Back in April the Dongfang Glory, a Malaysian-owned tanker, was attacked by pirates. After detaining the crew, the assailants offloaded fuel stored in the hold. After three hours of siphoning the cargo, the pirates destroyed the ship’s communications systems and escaped with around $100,000 worth of petroleum1
In light of such attacks vessel owners have to consider what measures are most effective for their protection and to repel such occurrences. In 2010 armed guards went from being a risky prospect to the industry standard for many of the world’s big shipping firms2. The industry has been dominated by British firms and guards who have had careers in the military, particularly highly experienced former Royal Marines and there are now hundreds of armed guards at sea every day.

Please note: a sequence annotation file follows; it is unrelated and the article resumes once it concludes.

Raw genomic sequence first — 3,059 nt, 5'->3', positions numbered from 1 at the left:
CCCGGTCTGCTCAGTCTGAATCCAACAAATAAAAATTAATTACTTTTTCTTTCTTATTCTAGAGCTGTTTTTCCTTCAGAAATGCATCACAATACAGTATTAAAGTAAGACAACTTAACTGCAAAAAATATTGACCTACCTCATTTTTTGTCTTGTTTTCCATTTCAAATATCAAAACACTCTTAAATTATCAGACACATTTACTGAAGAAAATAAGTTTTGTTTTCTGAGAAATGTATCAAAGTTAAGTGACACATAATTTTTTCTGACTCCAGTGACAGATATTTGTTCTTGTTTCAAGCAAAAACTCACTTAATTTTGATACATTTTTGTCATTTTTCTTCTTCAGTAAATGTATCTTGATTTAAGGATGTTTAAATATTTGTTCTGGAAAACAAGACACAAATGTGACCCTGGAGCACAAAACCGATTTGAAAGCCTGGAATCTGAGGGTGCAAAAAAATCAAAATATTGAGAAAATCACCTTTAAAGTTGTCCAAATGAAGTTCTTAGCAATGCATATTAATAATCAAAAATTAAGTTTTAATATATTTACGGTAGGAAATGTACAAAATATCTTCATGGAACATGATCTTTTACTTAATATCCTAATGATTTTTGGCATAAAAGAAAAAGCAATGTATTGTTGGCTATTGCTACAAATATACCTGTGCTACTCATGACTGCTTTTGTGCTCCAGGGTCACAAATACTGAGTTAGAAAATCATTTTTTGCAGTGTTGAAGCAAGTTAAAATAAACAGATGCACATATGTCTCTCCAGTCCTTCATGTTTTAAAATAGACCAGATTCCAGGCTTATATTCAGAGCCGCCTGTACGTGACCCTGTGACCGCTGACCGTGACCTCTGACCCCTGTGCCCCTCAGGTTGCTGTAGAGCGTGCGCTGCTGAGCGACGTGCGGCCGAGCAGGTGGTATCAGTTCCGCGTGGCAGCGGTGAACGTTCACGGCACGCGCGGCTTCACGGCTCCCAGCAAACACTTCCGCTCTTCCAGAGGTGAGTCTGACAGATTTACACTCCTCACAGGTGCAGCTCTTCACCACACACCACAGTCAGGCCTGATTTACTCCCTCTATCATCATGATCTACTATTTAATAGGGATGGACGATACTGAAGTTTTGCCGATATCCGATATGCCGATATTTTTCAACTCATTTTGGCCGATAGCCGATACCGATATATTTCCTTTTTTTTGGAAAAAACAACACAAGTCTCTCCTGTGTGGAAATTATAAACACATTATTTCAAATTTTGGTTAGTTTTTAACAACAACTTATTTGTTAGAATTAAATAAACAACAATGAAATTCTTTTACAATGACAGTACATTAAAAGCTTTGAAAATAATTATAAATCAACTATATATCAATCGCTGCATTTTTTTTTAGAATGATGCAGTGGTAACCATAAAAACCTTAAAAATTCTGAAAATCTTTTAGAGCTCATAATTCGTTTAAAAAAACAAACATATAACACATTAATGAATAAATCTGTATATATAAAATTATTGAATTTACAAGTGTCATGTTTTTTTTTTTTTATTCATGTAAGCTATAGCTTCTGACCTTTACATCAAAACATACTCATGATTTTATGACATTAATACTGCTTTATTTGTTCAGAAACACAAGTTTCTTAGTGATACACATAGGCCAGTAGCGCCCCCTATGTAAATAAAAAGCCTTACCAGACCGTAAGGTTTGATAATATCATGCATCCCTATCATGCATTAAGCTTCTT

However, the transition to the use of armed guards has not been without resistance and the potential escalation of the use of force remains one of the bedrocks of the argument against their deployment. Permitting the use of weapons also heightens the risk of serious injury to people, property, the ship itself and the surrounding area. Historically, the main concerns have been:
- The fear of escalating violence;
- Identity of the guards;
- Issues of jurisdiction in foreign waters; and
- The issues of control and who will have final say.